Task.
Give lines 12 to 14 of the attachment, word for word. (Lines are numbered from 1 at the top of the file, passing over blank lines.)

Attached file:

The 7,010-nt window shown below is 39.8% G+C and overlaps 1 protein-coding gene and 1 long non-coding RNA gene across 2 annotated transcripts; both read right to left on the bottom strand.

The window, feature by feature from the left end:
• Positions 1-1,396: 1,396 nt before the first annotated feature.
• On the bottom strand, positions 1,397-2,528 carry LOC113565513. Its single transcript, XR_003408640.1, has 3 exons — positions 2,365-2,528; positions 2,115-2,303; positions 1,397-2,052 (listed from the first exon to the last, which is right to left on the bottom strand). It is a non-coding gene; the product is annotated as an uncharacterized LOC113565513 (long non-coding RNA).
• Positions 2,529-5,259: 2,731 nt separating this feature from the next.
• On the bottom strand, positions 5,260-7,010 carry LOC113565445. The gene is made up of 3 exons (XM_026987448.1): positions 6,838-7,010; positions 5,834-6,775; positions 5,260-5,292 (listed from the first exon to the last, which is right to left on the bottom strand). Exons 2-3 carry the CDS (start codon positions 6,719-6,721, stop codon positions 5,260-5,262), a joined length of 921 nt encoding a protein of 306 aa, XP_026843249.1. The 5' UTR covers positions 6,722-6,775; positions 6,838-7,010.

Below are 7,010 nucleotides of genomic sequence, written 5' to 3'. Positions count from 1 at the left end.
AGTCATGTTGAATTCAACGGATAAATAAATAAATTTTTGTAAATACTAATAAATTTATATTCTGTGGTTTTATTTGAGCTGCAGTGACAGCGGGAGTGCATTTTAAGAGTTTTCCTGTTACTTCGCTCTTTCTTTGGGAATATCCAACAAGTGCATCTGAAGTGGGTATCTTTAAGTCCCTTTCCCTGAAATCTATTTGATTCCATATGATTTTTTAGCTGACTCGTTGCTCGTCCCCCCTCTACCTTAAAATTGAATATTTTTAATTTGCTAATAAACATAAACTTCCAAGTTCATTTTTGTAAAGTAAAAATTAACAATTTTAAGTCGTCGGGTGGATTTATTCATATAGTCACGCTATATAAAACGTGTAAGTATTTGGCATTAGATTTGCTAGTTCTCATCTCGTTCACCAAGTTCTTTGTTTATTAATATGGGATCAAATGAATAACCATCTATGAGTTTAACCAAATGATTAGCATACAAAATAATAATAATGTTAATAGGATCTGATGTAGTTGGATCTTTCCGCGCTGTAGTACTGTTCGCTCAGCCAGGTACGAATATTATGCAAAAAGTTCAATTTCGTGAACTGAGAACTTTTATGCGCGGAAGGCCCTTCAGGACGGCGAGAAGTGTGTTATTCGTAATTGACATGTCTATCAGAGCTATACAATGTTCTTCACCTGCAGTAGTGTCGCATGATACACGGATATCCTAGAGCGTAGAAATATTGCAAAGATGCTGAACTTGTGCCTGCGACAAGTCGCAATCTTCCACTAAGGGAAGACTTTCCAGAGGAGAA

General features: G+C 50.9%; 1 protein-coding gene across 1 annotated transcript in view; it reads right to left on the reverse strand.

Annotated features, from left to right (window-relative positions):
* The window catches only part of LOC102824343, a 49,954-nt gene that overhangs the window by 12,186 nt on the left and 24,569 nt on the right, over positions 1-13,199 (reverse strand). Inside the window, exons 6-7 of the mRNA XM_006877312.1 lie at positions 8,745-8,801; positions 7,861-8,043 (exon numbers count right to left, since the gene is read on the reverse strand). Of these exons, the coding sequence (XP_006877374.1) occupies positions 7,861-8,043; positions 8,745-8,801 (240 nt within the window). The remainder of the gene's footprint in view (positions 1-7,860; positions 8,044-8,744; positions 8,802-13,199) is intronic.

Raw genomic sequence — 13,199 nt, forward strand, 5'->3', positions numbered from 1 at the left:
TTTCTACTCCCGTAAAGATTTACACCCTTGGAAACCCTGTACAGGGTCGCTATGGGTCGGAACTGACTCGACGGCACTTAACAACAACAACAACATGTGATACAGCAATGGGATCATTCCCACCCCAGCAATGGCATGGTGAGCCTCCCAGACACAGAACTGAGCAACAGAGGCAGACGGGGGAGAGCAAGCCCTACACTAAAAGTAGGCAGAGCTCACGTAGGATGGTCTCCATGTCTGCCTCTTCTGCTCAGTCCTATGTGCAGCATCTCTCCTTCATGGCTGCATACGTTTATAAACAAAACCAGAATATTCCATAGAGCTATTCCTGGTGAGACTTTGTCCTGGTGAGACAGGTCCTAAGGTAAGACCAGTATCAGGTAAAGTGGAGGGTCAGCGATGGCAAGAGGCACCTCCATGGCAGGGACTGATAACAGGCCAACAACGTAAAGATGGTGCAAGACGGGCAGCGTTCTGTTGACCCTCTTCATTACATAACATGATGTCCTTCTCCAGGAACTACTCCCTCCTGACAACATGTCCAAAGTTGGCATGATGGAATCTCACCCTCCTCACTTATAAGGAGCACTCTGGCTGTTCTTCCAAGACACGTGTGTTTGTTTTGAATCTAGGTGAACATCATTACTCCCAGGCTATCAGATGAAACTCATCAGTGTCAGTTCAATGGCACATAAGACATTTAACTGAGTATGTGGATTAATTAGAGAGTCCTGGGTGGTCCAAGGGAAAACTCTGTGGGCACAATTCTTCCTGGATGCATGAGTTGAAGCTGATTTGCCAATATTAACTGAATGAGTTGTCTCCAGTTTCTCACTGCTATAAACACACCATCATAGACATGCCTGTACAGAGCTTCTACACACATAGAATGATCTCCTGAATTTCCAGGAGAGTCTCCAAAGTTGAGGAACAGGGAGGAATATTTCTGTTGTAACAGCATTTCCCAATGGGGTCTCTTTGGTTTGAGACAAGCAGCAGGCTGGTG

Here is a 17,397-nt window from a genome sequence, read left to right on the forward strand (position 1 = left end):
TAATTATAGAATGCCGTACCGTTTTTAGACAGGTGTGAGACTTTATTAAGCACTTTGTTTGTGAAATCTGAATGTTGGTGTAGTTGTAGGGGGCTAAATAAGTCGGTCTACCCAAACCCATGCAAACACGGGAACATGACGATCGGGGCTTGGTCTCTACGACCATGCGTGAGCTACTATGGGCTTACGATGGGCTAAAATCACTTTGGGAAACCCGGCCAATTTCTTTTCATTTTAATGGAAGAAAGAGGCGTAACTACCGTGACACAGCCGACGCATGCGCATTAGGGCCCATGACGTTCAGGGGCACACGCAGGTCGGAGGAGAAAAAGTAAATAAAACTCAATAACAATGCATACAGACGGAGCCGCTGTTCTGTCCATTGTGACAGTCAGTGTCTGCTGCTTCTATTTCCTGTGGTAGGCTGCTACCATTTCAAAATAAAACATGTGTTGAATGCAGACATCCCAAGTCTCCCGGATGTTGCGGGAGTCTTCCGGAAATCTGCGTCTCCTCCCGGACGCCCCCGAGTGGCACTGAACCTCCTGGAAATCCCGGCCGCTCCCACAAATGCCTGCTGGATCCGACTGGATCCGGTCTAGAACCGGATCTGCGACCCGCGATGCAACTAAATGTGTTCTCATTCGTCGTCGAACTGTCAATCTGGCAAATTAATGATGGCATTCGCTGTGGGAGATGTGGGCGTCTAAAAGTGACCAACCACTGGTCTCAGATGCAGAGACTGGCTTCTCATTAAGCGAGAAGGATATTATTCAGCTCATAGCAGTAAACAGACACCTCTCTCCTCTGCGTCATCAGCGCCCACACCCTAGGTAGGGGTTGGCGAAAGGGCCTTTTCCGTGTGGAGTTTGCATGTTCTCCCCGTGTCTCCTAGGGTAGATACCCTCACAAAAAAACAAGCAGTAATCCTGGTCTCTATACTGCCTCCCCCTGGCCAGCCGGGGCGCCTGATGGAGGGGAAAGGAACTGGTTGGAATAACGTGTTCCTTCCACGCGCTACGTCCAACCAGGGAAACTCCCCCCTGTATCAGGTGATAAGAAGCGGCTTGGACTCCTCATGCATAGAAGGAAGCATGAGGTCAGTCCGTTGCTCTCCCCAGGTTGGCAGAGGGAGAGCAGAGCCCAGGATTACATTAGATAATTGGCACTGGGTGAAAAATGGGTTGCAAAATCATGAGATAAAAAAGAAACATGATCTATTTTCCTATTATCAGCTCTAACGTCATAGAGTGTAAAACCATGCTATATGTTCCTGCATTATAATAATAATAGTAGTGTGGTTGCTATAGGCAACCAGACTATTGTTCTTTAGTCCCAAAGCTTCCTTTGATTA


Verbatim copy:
Raw genomic sequence — 13,199 nt, forward strand, 5'->3', positions numbered from 1 at the left:
TTTCTACTCCCGTAAAGATTTACACCCTTGGAAACCCTGTACAGGGTCGCTATGGGTCGGAACTGACTCGACGGCACTTAACAACAACAACAACATGTGATACAGCAATGGGATCATTCCCACCCCAGCAATGGCATGGTGAGCCTCCCAGACACAGAACTGAGCAACAGAGGCAGACGGGGGAGAGCAAGCCCTACACTAAAAGTAGGCAGAGCTCACGTAGGATGGTCTCCATGTCTGCCTCTTCTGCTCAGTCCTATGTGCAGCATCTCTCCTTCATGGCTGCATACGTTTATAAACAAAACCAGAATATTCCATAGAGCTATTCCTGGTGAGACTTTGTCCTGGTGAGACAGGTCCTAAGGTAAGACCAGTATCAGGTAAAGTGGAGGGTCAGCGATGGCAAGAGGCACCTCCATGGCAGGGACTGATAACAGGCCAACAACGTAAAGATGGTGCAAGACGGGCAGCGTTCTGTTGACCCTCTTCATTACATAACATGATGTCCTTCTCCAGGAACTACTCCCTCCTGACAACATGTCCAAAGTTGGCATGATGGAATCTCACCCTCCTCACTTATAAGGAGCACTCTGGCTGTTCTTCCAAGACACGTGTGTTTGTTTTGAATCTAGGTGAACATCATTACTCCCAGGCTATCAGATGAAACTCATCAGTGTCAGTTCAATGGCACATAAGACATTTAACTGAGTATGTGGATTAATTAGAGAGTCCTGGGTGGTCCAAGGGAAAACTCTGTGGGCACAATTCTTCCTGGATGCATGAGTTGAAGCTGATTTGCCAATATTAACTGAATGAGTTGTCTCCAGTTTCTCACTGCTATAAACACACCATCATAGACATGCCTGTACAGAGCTTCTACACACATAGAATGATCTCCTGAATTTCCAGGAGAGTCTCCAAAGTTGAGGAACAGGGAGGAATATTTCTGTTGTAACAGCATTTCCCAATGGGGTCTCTTTGGTTTGAGACAAGCAGCAGGCTGGTG

Here is a 17,397-nt window from a genome sequence, read left to right on the forward strand (position 1 = left end):